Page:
Monday, September 24, 2007

Bon Anniversaire, Ma Petite

This is late. Marguerite's birthday was on September 22 and until the last party to prepare for was over, I didn't have the luxury to blog.
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The notion of motherhood has always been something that overwhelmed me. I have always been very much a daughter, my parents' child, that it still amazes me sometimes that that particular identity has already merged into another role, an immensely important role that commands responsibility on a much higher, more serious level. Needless to say, when the day to day hustle and bustle hits a lull and there's time to ponder, the enormity of the task registers all over again and I am awed. And petrified. When in that moment, what else is there to do, but to give out a little prayerful, panic-stricken yelp of "Help, Lord!".
As awesome as it is and despite prevailing doubts, the role of a mother had also always been something that I had wished to step into. Eventually. Later. When I grew up. A mother needed to be mature and one of my faults has always been the fact that I have traces of l'enfant terrible in me. Up to the last baby shower I had attended before getting pregnant, where the others had teased me about being next and I had
replied with a very definite, "Not yet.", I still really hadn't been entertaining the idea. A month or two later, the old biological clock kicked in and I finally found myself considering doing something about it. I talked things over with Husband and he agreed that it was time. One month later, I peed on a stick and it showed two lines.
It wasn't an easy pregnancy. I had hyperemesia until the fifth month. It was the most uncomfortable I had ever been in my life. My hormones raged and I had bouts of the blues, paranoia, panic, guilt, etc. (gotta love those hormones) and yet, it was also wonderful. My baby was growing inside of me. There was thrill, excitement, and, understandably, impatience. Something that I had read before helped me deal with this. I was obviously longing to see, hold, and interact with my baby. I wanted so much for her to come out so we could bond already, but the fact was we're never going to be as bonded as we were at that time. No matter how much I hold her tightly now, she's never going to be closer to me as she was cradled in my womb.
When it was time for Marguerite to be born, she came into this world with a cheerful face. She was shown to our families and even then, fresh from the delivery room, there was already something sunny about her expression. Her eyes were still a little puffed and she was no bigger than a baguette, but she curiously looked at the people around her and positively oozed vitality. So much for being a helpless little baby. That delicate and tiny body exuded spirit and good nature.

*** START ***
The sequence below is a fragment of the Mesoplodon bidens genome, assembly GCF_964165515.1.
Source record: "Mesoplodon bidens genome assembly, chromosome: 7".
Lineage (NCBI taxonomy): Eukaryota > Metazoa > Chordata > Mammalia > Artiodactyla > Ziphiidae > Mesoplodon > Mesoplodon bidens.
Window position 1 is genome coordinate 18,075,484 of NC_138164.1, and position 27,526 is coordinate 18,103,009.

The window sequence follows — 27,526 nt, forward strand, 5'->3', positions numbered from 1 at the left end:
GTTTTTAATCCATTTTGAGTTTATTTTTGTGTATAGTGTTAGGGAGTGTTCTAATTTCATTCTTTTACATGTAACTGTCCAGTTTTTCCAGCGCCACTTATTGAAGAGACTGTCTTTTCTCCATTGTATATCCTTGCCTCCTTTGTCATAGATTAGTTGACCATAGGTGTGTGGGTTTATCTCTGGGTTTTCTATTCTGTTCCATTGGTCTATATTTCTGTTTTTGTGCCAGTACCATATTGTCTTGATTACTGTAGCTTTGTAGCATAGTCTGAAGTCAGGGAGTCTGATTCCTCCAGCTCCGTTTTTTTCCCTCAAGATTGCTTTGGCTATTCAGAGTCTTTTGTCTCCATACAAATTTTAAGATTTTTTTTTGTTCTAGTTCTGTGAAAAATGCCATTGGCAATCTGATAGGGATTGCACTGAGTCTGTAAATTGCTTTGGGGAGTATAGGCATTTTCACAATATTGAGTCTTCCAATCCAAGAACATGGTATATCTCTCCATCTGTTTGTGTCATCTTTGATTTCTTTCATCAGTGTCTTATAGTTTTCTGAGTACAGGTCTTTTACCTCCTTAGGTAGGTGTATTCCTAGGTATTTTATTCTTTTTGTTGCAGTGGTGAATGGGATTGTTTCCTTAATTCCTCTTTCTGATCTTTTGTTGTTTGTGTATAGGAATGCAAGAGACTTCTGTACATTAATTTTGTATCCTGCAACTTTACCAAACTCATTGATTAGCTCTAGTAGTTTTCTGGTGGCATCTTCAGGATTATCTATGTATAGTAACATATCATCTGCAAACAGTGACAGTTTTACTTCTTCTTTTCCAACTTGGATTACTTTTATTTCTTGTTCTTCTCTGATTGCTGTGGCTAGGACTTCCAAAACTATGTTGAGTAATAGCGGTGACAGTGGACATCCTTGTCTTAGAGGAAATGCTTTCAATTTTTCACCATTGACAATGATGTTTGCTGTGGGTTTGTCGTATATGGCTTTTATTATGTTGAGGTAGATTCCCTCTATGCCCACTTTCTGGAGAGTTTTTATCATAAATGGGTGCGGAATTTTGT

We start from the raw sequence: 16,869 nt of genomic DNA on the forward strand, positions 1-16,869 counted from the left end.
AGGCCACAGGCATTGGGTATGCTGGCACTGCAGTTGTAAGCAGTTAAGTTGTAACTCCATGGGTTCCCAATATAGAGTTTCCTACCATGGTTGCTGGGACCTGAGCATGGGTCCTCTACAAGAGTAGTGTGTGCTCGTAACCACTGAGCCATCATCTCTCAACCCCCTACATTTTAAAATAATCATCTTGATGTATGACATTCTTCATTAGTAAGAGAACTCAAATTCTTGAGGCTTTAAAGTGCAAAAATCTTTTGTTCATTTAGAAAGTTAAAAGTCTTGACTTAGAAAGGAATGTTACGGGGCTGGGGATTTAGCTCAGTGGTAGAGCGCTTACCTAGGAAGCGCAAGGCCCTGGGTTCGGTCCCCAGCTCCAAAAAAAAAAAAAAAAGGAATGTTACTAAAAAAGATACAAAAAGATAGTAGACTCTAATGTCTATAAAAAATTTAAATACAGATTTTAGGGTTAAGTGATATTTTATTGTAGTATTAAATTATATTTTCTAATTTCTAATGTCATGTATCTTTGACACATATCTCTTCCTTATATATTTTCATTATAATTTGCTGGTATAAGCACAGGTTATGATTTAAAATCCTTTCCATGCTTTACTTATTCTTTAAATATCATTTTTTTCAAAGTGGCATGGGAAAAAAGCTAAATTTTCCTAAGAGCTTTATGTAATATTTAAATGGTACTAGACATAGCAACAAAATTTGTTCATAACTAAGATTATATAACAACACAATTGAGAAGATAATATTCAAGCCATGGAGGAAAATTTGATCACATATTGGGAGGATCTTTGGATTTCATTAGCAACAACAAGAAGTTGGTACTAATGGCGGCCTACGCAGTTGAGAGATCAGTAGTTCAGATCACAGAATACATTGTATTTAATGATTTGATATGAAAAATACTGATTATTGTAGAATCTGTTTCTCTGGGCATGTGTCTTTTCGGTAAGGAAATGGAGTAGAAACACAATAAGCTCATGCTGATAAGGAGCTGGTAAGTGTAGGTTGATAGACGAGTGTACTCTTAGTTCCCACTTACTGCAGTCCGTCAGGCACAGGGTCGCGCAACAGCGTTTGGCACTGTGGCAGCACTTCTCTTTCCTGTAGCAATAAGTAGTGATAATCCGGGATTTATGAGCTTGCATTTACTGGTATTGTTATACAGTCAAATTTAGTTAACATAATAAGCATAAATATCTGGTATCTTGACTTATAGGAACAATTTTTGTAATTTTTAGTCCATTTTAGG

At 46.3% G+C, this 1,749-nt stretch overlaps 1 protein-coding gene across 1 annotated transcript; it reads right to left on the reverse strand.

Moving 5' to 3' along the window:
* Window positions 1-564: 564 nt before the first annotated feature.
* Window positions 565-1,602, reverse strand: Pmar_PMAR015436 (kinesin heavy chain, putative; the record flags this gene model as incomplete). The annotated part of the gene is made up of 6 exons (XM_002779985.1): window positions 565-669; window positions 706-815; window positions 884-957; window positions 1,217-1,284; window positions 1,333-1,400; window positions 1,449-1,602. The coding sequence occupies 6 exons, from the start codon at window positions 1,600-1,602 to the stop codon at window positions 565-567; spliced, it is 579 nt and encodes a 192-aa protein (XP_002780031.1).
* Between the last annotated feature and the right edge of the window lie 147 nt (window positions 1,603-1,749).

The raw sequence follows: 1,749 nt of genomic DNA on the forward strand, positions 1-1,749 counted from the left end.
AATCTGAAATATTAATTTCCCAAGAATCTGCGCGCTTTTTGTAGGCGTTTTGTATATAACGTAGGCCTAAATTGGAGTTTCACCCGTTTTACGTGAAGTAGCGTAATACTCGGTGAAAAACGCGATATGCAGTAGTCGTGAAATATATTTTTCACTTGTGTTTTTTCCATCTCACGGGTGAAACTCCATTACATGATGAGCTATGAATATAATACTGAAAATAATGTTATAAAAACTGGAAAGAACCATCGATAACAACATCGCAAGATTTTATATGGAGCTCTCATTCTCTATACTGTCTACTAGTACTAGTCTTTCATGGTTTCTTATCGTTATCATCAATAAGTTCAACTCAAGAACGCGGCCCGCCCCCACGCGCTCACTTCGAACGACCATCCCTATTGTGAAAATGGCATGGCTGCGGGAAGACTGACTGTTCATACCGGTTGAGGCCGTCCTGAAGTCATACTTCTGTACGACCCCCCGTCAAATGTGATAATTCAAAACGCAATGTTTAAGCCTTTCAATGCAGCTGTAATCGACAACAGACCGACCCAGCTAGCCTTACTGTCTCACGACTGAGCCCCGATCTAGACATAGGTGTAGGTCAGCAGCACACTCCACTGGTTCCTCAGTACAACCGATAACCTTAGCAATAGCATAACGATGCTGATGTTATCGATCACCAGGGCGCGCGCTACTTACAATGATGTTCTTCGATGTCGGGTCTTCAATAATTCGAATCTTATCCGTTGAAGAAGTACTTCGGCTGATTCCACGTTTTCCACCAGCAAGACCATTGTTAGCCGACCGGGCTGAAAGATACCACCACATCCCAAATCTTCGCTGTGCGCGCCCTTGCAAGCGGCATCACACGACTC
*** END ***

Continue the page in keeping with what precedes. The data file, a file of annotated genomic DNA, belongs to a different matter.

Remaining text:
We brought Marguerite home and despite the sleepless nights, we had a happy, non-fussy baby on our hands. She wasn't a crier until it was time for bath and then she would let the neighborhood hear what a big voice she had. That's clearly something she didn't get from me as I'm squeaky on good days and shrill on less nice ones.
It's pretty amazing to realize the growth achieved in this situation. As my daughter got heavier and bigger and reached all of the baby milestones, I, in turn, grew in knowledge, judgment, and capabilities. There's no truth in the assumption that being a mother or raising a family limits potentials and hampers the freedom to explore. I cannot tell you the number of times since becoming pregnant I surprised myself doing something beyond the person I believed myself to be. Perhaps going out is no longer as manageable as it used to be, but there's much to explore introspectively anyway. Now that Marguerite is a toddler, we can extend our version of exploring farther.
Marguerite started out looking more like her Dad, but now, most people observe that she takes after me. Either way is fine. Either way, it really doesn't matter. I'm a mother and when I see my daughter, all I see is beauty.
The fears and doubts may be still be there, albeit dormant, but what's important is that I'm working hard and incessantly praying to ensure a good, beautiful, and happy life for my daughter. My task becomes clearer everyday. It's a big job, but I wake up with new blessings every morning. I see the baby lying next to me transform from day to day into a little girl whose smiles of good morning promise more precious and lovely moments and my heart fills and spills over with love, joy, and gratitude. Motherhood, indeed, never stops to be overwhelming.


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